In 2012 the US Navy it was reporters that it had decided to end its marine mammal warfare programme in which dolphins and sea lions were trained to detect mines and enemy divers (although the latest story about military dolphins suggest it might still be ongoing)..
The Russians had been training dolphins at Sevastapol in the Crimea since 1973 using them like the Americans, patrolling open waters but also carrying explosive devices. The Ukrainians were also in the game – although their dolphins went AWOL in the mating season!
Now it’s been announced that the Russian Ministry of Defence has ordered 5 dolphins raising speculation that it is reviving its soviet era programme. It’s prepared to pay 1.75m roubles (about£18,000) for two male and three female bottle-nose dolphins up to 2.7 metres long.
So it looks like the Russians want to pick up where they left off now they are back in Crimea. The tender documents specify that the dolphins must be good looking (well actually it says symmetrical with no broken teeth and undamaged eyes and skin).
After the Russians invaded and seized Crimea from Ukraine in 2014 (do you remember that bit of piracy?) they announced that the combat dolphin programme, which they claimed to date back to the 1960s, would be “redirected to the needs of the Russian navy“. The Russians claim that their experts developed new devices which converted the dolphins’ sonar signals to a signal on an operator’s monitor but the Ukrainians lacked the funds to develop such expertise.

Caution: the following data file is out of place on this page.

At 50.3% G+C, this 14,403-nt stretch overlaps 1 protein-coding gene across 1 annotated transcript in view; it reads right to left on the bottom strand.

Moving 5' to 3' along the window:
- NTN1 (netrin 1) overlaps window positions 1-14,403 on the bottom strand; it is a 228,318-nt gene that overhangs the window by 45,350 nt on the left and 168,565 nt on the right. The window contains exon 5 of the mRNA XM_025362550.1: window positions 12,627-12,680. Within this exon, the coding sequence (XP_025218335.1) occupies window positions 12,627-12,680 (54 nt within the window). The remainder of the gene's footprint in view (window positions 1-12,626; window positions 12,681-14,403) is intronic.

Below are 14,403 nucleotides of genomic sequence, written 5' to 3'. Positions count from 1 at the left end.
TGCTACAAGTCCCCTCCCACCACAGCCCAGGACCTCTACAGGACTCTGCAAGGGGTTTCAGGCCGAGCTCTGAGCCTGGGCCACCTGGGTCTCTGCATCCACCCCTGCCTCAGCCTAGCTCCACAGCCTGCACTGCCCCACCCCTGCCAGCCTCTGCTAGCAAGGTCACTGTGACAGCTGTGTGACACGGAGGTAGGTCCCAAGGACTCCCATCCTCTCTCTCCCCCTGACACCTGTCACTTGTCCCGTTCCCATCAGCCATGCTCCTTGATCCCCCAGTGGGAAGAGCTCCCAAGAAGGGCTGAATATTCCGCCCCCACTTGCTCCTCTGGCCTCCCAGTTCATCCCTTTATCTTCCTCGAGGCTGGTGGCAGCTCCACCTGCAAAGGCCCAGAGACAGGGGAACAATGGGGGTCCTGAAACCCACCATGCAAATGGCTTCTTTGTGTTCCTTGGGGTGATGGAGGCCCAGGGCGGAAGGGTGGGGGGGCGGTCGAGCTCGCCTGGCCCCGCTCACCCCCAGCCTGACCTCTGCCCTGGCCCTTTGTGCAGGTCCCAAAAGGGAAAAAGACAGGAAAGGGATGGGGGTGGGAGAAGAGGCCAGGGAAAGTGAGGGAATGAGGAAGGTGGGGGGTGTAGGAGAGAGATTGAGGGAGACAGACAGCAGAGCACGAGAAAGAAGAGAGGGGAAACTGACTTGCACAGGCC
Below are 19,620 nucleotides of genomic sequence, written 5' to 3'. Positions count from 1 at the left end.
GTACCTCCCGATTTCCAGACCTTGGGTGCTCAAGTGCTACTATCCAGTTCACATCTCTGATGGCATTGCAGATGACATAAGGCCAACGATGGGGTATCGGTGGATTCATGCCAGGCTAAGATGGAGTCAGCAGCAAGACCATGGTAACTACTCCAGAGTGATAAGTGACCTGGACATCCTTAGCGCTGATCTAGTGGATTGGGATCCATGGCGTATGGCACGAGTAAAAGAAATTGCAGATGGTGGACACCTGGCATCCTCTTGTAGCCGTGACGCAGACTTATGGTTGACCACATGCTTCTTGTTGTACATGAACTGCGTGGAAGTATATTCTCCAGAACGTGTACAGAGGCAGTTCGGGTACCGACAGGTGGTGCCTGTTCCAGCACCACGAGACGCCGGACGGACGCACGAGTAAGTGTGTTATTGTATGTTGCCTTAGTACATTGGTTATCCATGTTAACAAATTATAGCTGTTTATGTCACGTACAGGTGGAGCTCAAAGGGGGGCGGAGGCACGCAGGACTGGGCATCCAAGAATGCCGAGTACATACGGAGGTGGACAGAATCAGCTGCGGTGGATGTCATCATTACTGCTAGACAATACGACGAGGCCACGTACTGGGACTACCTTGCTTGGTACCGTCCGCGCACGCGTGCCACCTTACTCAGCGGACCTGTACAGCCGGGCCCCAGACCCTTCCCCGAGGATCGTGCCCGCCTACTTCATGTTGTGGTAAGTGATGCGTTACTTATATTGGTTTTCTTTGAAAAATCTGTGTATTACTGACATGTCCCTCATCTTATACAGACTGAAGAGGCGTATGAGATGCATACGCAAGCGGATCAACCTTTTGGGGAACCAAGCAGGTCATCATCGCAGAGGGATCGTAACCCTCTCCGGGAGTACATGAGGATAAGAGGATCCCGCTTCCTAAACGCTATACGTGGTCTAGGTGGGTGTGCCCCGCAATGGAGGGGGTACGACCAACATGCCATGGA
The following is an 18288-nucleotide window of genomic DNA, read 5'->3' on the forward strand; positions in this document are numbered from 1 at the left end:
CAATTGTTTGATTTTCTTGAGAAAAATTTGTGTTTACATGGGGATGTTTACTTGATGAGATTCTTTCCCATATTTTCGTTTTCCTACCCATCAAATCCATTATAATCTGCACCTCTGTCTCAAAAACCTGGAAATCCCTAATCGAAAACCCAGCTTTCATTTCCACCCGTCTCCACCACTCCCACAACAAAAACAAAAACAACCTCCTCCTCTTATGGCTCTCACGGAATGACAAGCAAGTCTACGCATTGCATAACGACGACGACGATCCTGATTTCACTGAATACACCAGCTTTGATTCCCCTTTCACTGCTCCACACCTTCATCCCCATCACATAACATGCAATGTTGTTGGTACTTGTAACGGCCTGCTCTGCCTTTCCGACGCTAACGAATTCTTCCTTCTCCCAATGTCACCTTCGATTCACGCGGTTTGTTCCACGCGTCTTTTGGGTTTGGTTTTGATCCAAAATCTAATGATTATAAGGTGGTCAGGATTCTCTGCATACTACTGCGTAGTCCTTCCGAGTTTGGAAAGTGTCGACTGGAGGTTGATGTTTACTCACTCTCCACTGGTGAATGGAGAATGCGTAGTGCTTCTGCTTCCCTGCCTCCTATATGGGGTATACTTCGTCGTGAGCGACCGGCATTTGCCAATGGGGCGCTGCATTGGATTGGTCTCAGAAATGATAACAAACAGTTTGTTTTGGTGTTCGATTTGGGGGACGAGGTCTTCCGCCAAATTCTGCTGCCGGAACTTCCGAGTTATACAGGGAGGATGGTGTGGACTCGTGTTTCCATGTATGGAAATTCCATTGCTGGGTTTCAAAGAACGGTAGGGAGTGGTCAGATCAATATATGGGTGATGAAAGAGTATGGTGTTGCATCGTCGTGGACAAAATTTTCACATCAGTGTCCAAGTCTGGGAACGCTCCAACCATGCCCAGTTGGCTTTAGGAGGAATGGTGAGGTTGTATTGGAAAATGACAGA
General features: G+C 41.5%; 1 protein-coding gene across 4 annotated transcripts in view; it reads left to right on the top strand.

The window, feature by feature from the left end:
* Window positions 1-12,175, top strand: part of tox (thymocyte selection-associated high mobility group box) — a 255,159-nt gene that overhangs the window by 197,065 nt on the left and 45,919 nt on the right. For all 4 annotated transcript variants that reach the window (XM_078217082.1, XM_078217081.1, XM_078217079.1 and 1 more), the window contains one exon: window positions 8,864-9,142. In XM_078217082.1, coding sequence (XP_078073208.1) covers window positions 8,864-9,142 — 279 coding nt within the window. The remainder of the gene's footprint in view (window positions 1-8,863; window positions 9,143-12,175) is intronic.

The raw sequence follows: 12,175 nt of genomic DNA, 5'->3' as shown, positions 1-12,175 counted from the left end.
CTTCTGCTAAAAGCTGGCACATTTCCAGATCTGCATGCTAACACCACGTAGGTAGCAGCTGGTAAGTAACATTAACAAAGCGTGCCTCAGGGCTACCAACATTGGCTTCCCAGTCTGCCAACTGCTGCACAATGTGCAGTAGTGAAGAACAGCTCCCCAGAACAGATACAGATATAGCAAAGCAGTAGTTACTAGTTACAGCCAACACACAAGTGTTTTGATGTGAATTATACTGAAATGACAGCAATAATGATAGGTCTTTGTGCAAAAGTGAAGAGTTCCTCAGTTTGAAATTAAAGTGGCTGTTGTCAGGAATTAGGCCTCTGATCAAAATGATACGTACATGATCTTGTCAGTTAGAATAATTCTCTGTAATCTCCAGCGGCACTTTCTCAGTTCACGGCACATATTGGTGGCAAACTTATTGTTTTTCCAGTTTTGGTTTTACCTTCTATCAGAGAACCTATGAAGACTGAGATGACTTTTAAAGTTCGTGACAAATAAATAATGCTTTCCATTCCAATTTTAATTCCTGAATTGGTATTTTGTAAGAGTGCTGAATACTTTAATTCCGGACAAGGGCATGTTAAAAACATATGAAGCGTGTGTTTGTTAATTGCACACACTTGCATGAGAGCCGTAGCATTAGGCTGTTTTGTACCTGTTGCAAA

The Ukrainians also used their dolphins to help disabled children in a programme run by the military at the Sevastapol State Aquarium.
Only the Russians appear to have trained dolphins to attack humans or vessels. The Americans say “Since dolphins cannot discern the difference between enemy and friendly vessels or enemy and friendly divers and swimmers, it would not be wise to give that kind of decision authority to an animal”
Of course the Russians might not want the dolphins for military purposes at all. Perhaps Mr Putin has built an aquarium in his back garden and wants some good-looking performing mammals!
See more on the use of marine mammals here